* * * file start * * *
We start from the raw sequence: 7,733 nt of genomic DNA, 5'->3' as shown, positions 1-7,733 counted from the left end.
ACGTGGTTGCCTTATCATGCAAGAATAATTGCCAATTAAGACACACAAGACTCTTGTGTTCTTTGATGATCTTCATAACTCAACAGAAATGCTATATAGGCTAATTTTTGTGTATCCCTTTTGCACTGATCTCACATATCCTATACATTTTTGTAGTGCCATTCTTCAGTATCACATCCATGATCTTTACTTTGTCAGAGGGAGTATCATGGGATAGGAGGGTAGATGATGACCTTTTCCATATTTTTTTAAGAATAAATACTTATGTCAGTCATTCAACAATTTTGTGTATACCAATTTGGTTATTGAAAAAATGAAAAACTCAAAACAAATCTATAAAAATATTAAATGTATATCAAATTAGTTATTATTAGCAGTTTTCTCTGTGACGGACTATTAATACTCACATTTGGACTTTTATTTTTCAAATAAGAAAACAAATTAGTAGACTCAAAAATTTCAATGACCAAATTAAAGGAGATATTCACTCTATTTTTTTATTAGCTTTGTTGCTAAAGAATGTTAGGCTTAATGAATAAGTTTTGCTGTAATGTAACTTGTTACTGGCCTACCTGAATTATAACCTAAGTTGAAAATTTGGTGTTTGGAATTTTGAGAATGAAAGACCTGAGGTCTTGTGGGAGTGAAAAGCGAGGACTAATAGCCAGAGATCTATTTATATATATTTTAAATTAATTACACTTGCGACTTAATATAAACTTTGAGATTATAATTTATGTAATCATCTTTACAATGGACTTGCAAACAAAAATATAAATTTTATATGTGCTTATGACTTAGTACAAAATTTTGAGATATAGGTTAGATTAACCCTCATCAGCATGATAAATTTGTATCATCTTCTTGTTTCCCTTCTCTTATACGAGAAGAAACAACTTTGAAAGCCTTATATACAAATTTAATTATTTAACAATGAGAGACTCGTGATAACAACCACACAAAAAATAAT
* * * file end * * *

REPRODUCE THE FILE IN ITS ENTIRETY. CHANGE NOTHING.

We start from the raw sequence: 7,733 nt of genomic DNA, 5'->3' as shown, positions 1-7,733 counted from the left end.
ACGTGGTTGCCTTATCATGCAAGAATAATTGCCAATTAAGACACACAAGACTCTTGTGTTCTTTGATGATCTTCATAACTCAACAGAAATGCTATATAGGCTAATTTTTGTGTATCCCTTTTGCACTGATCTCACATATCCTATACATTTTTGTAGTGCCATTCTTCAGTATCACATCCATGATCTTTACTTTGTCAGAGGGAGTATCATGGGATAGGAGGGTAGATGATGACCTTTTCCATATTTTTTTAAGAATAAATACTTATGTCAGTCATTCAACAATTTTGTGTATACCAATTTGGTTATTGAAAAAATGAAAAACTCAAAACAAATCTATAAAAATATTAAATGTATATCAAATTAGTTATTATTAGCAGTTTTCTCTGTGACGGACTATTAATACTCACATTTGGACTTTTATTTTTCAAATAAGAAAACAAATTAGTAGACTCAAAAATTTCAATGACCAAATTAAAGGAGATATTCACTCTATTTTTTTATTAGCTTTGTTGCTAAAGAATGTTAGGCTTAATGAATAAGTTTTGCTGTAATGTAACTTGTTACTGGCCTACCTGAATTATAACCTAAGTTGAAAATTTGGTGTTTGGAATTTTGAGAATGAAAGACCTGAGGTCTTGTGGGAGTGAAAAGCGAGGACTAATAGCCAGAGATCTATTTATATATATTTTAAATTAATTACACTTGCGACTTAATATAAACTTTGAGATTATAATTTATGTAATCATCTTTACAATGGACTTGCAAACAAAAATATAAATTTTATATGTGCTTATGACTTAGTACAAAATTTTGAGATATAGGTTAGATTAACCCTCATCAGCATGATAAATTTGTATCATCTTCTTGTTTCCCTTCTCTTATACGAGAAGAAACAACTTTGAAAGCCTTATATACAAATTTAATTATTTAACAATGAGAGACTCGTGATAACAACCACACAAAAAATAAT